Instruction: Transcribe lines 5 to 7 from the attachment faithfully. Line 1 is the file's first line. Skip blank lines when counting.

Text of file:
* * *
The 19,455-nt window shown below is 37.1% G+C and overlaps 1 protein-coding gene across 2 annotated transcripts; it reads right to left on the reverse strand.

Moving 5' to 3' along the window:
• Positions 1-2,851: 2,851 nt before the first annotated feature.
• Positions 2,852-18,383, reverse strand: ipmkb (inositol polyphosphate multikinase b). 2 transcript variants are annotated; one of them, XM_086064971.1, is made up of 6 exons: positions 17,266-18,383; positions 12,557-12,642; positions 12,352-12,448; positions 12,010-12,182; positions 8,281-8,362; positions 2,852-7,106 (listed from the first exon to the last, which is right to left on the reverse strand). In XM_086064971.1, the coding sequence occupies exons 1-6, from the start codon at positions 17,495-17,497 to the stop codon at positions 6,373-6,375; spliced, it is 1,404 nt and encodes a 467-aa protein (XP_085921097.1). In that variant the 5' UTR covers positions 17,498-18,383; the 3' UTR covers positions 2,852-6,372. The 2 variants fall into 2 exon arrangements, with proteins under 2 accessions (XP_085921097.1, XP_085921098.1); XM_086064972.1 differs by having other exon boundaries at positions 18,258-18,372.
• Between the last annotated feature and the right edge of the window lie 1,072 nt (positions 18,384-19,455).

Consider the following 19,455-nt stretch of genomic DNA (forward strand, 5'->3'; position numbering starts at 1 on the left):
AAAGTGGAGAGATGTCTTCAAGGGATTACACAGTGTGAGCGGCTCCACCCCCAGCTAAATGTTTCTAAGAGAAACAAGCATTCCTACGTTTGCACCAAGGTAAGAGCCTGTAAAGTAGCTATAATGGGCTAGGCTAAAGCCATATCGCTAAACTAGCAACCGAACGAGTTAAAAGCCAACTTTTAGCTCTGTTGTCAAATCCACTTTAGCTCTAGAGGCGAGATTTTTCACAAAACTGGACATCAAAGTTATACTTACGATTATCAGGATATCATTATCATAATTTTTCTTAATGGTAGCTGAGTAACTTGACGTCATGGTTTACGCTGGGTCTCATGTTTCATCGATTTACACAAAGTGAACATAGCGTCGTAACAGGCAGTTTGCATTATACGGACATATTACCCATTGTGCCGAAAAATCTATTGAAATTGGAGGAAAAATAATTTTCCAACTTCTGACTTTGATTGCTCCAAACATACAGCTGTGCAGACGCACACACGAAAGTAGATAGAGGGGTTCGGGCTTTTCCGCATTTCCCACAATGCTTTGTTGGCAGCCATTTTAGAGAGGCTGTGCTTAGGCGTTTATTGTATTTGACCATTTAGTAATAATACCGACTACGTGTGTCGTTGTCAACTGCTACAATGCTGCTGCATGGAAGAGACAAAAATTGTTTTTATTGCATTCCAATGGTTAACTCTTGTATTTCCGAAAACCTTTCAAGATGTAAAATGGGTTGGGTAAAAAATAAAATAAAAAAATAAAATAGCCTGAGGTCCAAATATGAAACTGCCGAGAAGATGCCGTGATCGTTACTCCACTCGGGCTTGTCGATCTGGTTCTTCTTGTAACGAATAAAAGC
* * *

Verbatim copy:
• Between the last annotated feature and the right edge of the window lie 1,072 nt (positions 18,384-19,455).

Consider the following 19,455-nt stretch of genomic DNA (forward strand, 5'->3'; position numbering starts at 1 on the left):
AAAGTGGAGAGATGTCTTCAAGGGATTACACAGTGTGAGCGGCTCCACCCCCAGCTAAATGTTTCTAAGAGAAACAAGCATTCCTACGTTTGCACCAAGGTAAGAGCCTGTAAAGTAGCTATAATGGGCTAGGCTAAAGCCATATCGCTAAACTAGCAACCGAACGAGTTAAAAGCCAACTTTTAGCTCTGTTGTCAAATCCACTTTAGCTCTAGAGGCGAGATTTTTCACAAAACTGGACATCAAAGTTATACTTACGATTATCAGGATATCATTATCATAATTTTTCTTAATGGTAGCTGAGTAACTTGACGTCATGGTTTACGCTGGGTCTCATGTTTCATCGATTTACACAAAGTGAACATAGCGTCGTAACAGGCAGTTTGCATTATACGGACATATTACCCATTGTGCCGAAAAATCTATTGAAATTGGAGGAAAAATAATTTTCCAACTTCTGACTTTGATTGCTCCAAACATACAGCTGTGCAGACGCACACACGAAAGTAGATAGAGGGGTTCGGGCTTTTCCGCATTTCCCACAATGCTTTGTTGGCAGCCATTTTAGAGAGGCTGTGCTTAGGCGTTTATTGTATTTGACCATTTAGTAATAATACCGACTACGTGTGTCGTTGTCAACTGCTACAATGCTGCTGCATGGAAGAGACAAAAATTGTTTTTATTGCATTCCAATGGTTAACTCTTGTATTTCCGAAAACCTTTCAAGATGTAAAATGGGTTGGGTAAAAAATAAAATAAAAAAATAAAATAGCCTGAGGTCCAAATATGAAACTGCCGAGAAGATGCCGTGATCGTTACTCCACTCGGGCTTGTCGATCTGGTTCTTCTTGTAACGAATAAAAGC